Dressing The Stones

There can be little doubt that the Sarsens were first of all roughly

hewn into shape, before they were conveyed to the site. It stands to

reason that a primitive race, when faced with the problem of

transporting a vast mass of stone, would first of all reduce its bulk

to the approximate proportions which it would have when finished and

erected. Moreover, the chippings and mason's waste discovered in the

excavations of
901 reveal comparatively little Sarsen stone, and only

a few large fragments, such as must have been broken off in finally

reducing the Grey Wethers to monolithic pillars and lintels. It must

not be forgotten either, that the Sarsens occur naturally in tabular

blocks, well adapted to the purpose of the builders. The surface of

these blocks is often soft, and sugary, while the body of the stone

is dense. The nature of their composition is such that no two stones

are quite alike in hardness, some can be disintegrated easily, even

with the fingers, while others are dense, and will resist blows with a

hammer and chisel.

But in any case the natural structure of the stone made it an ideal

material for the Trilithons, or, it may be, that the Trilithons were

the natural outcome of the physical peculiarities of the rock. The

preliminary dressing may very possibly have been effected by lighting

small fires along the proposed line of fracture, and heating the

stone, and then by pouring cold water upon it, which would originate a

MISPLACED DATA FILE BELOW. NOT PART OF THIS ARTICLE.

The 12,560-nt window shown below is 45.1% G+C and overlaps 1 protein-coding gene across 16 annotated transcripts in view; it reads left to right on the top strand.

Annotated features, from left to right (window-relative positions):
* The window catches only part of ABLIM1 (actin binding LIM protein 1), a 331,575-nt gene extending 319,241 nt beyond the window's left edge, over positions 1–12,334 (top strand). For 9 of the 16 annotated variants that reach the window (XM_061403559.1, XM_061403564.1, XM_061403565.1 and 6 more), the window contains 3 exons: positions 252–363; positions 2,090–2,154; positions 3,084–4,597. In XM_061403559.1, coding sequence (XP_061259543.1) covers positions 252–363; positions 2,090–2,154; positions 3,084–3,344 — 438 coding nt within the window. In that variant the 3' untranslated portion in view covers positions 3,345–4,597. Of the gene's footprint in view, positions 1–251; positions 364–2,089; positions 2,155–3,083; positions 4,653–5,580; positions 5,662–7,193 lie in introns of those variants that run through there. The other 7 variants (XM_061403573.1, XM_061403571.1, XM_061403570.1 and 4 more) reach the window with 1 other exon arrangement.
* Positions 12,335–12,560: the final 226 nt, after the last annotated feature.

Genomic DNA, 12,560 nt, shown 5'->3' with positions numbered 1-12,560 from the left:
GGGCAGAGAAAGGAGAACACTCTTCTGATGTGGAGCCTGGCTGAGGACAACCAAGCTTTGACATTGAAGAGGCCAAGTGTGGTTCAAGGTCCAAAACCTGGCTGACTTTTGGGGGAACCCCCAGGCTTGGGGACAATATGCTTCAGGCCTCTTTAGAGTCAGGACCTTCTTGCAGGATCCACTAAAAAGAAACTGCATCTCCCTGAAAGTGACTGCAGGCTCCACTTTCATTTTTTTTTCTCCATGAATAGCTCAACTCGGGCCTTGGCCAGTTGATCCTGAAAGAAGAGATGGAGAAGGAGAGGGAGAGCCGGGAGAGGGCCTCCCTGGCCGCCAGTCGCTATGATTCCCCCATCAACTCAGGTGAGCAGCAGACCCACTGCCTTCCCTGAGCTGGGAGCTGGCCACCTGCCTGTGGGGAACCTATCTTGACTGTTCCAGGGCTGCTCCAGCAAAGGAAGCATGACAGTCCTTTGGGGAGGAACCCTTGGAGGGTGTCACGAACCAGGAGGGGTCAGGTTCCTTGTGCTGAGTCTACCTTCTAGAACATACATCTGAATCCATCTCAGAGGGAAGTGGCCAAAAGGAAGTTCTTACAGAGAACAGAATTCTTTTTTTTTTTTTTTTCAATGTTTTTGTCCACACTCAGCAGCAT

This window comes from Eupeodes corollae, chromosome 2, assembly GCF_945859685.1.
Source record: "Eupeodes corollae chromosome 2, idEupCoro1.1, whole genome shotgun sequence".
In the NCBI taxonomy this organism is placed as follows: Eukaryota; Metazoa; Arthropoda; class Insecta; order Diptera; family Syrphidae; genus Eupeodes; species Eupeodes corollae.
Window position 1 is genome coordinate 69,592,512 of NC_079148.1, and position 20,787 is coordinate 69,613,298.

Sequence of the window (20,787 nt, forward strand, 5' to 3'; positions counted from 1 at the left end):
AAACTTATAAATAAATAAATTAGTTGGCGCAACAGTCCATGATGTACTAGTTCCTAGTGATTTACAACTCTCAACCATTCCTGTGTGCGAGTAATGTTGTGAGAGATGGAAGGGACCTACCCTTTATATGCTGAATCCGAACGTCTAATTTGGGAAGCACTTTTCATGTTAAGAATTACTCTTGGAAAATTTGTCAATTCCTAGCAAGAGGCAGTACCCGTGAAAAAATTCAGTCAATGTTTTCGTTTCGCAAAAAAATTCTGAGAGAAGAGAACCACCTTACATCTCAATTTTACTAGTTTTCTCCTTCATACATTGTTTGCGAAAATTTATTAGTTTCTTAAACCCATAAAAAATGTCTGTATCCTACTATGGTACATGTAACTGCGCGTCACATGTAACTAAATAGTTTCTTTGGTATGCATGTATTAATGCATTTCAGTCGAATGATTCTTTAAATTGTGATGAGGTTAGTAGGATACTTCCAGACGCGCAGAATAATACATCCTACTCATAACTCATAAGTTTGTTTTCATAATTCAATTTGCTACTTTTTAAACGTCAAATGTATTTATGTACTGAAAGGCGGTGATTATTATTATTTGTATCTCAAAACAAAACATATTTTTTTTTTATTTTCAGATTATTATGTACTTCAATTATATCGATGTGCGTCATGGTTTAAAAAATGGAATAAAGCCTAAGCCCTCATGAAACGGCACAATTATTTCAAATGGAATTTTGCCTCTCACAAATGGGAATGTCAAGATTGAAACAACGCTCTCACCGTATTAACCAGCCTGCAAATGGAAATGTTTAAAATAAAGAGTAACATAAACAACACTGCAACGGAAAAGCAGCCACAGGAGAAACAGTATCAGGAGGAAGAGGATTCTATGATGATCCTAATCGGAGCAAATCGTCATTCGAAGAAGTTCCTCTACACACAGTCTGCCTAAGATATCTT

cleavage in the grain, which would readily break away under blows from

the heavy mauls referred to in Class V. of the Implements. Sides and

ends could thus be roughly squared.

The next point was the transportation of the rough ashlar to the site.

Here the problem is not so formidable as it appears, when it is

remembered that time was no object to the builders, that labour was

abundant, and that in all probability the work was undertaken under

the stimulus of religion.

Labour, tree trunks, and stout ropes of twisted hide would have proved

sufficient. It is only necessary to consider very briefly the

megalithic monuments in Egypt, Assyria, and elsewhere, to see that

such tasks were well within the capacities of a race emerging from

comparative savagery. There exists on the wall of a tomb at El Bersheh

in Egypt a very characteristic illustration of the transport of a

Colossus; such as are to be seen in situ in Egypt to-day. The

approximate date of this is B.C. 2700-2500, and prior to Stonehenge by

about 1000 years.

Arrived at the site, the more skilled work of final dressing was

completed. A close examination of the face of some of the fallen

stones reveals several shallow grooves on the face with a rib or

projection between them. It has been suggested that the rough stone

was violently pounded with the heavy mauls until the surface was

broken up and reduced to sand for a considerable depth, and the

débris brushed away. The projecting ridge resulting from this could

then be cut away by hammer and stone chisel, or even by the hammer